- a slow precise trigger finger, using just the front digit and a bull pack method
-the more stable you shooting platform the better
-know your gun, so you can compensate for unforeseen issues
-keep it clean and smooth
If zombies, i have gone for big guns, will return soon !

Firearms Project(s): TM15 WIDOW(C), AR10 DRK WYVERN
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Old May 25, 2014, 03:42 PM   #383
Don P
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Location: Florida
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Slow down and shoot faster with regards to hit factor and clock time. Amazing what using the sites will do with regards to accuracy.
NRA Life Member, NRA Range Safety Officer, IDPA Safety Officer, USPSA NROI Range Officer
As you are, I once was, As I am, You will be.
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Old June 2, 2014, 12:45 AM   #384
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Join Date: September 15, 2004
Location: Madison, Wisconsin
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In the month of May I shot an IDPA classifier with my Glock 19. I shot pretty good this time, but I still (as always) need to further practice engaging multiple targets from behind cover. I'm right handed, and often practice shooting weak hand with support (mirror image) when shooting around the left side of cover. Doing so was a requirement in the PPC course we used as a QC back when I started as a cop in 1981.

So for this match I did that when shooting in Stage III when required to shoot around the left side of cover. My hits were pretty good. I plan to continue shooting that way in that circumstance.

I also shot a USPSA special classifier match with my Glock 35. As usual, I wasn't very fast but I was quite accurate. But I did discover myself making a few errors:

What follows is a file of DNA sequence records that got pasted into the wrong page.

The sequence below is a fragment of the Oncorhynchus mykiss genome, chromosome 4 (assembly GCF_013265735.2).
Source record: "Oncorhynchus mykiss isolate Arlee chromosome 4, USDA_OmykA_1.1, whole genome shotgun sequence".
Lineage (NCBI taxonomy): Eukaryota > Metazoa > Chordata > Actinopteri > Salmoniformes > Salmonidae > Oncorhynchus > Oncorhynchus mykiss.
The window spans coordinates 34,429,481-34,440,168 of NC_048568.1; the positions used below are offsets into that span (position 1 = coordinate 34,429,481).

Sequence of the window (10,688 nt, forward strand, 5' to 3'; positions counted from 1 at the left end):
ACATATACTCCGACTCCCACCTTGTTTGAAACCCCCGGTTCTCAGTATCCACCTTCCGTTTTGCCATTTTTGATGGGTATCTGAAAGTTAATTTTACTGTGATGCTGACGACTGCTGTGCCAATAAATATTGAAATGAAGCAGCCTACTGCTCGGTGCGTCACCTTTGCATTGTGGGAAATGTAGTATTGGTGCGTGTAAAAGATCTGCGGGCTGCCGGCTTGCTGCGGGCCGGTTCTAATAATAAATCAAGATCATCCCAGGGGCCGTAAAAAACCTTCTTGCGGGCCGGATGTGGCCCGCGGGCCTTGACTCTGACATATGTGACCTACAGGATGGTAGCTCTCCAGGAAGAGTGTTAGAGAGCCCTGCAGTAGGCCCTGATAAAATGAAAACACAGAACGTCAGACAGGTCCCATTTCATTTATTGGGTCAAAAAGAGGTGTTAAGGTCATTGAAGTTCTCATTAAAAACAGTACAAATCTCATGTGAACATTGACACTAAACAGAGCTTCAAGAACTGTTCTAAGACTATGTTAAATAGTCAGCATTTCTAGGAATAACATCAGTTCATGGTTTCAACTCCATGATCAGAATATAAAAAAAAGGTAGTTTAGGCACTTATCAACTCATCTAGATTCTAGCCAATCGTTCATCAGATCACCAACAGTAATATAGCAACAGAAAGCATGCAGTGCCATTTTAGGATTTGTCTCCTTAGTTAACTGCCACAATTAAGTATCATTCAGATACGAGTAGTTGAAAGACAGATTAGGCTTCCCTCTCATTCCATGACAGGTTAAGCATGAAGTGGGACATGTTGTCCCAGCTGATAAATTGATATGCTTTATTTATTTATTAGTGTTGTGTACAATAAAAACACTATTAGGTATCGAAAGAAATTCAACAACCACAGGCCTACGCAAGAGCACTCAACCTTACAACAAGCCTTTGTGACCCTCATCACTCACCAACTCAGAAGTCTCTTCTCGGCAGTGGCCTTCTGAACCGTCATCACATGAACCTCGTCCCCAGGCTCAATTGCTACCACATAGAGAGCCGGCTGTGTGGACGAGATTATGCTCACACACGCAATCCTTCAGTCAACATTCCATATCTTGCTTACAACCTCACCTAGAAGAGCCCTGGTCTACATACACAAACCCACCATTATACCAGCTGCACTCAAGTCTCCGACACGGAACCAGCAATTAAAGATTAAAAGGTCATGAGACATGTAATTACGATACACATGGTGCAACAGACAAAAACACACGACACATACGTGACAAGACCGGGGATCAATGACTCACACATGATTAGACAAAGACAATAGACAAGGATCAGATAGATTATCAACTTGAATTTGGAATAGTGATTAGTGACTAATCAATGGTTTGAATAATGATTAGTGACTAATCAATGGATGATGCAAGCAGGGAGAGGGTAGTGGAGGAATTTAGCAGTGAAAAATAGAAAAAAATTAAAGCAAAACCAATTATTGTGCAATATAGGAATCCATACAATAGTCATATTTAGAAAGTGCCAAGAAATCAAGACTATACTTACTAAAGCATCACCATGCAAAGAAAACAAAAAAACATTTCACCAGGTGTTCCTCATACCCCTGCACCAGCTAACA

(1.) I was bouncing the trigger when trying to go fast at close range, which is to say my finger was breaking contact with the trigger as I was resetting the sear. So, when I pressed again to take the shot, I bashed the trigger a little bit and a few rounds went left at 9 o'clock as a result.

(2.) I had several D zone hits. In both cases, it was the second round fired on the first target engaged in a particular string of fire. Probably caused by the aforementioned bashing of the trigger.

(3.) In one stage I found myself riding the sights while transitioning from one target to another when engaging an array that had three targets placed close together. In multiple target engagement, it works best to switch your visual focus to the target AND THEN bring the gun over. When you do look/shoot properly it prevents you from over running the center zone of the target and having poor hits or misses or hits into hard cover or a no-shoot.

Fortunately, I caught myself right away and actually didn't drop any points on that stage.
You can only learn from experience if you pay attention!
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Old July 20, 2014, 06:10 PM   #385
Join Date: January 8, 2014
Posts: 46
Don't get frustrated when a popper won't fall after repeated hits.
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Old August 4, 2014, 08:43 PM   #386
Danny Creasy
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Join Date: October 2, 2007
Location: Northwest Alabama
Posts: 208
Don't be scared of .......

thinking outside of the box when it comes to shooting.

Over the weekend, I remembered how a big guy would shoot his bolt action .22 rifle in the early variants of our rapidfire matches (back in the early 90s). He was inspired by the British Army's rapidfire technique of shooting their SMLEs.

I practiced it today on a rack or two at the range. Whoa, Nellie! It works:

I am holding the bolt handle knob with my thumb, pointer finger, and index finger, and I'm just touching off the 13 oz CZ trigger with my ring finger (obscured in the photo). I was shocked by both the speed and accuracy I was getting.

Actually, I have issues with shooting this light triggered rifle in the normal way. The trigger was modified with a Brooke's Kit, and it yields a light pull but not a crisp one. It is light and soft (not creepy, just soft). Thus, I tend to have a tendency to snatch it off when shooting using my pointer finger and pull the shot. For whatever reason, it actually seemed more natural with the ring finger today. Go figure.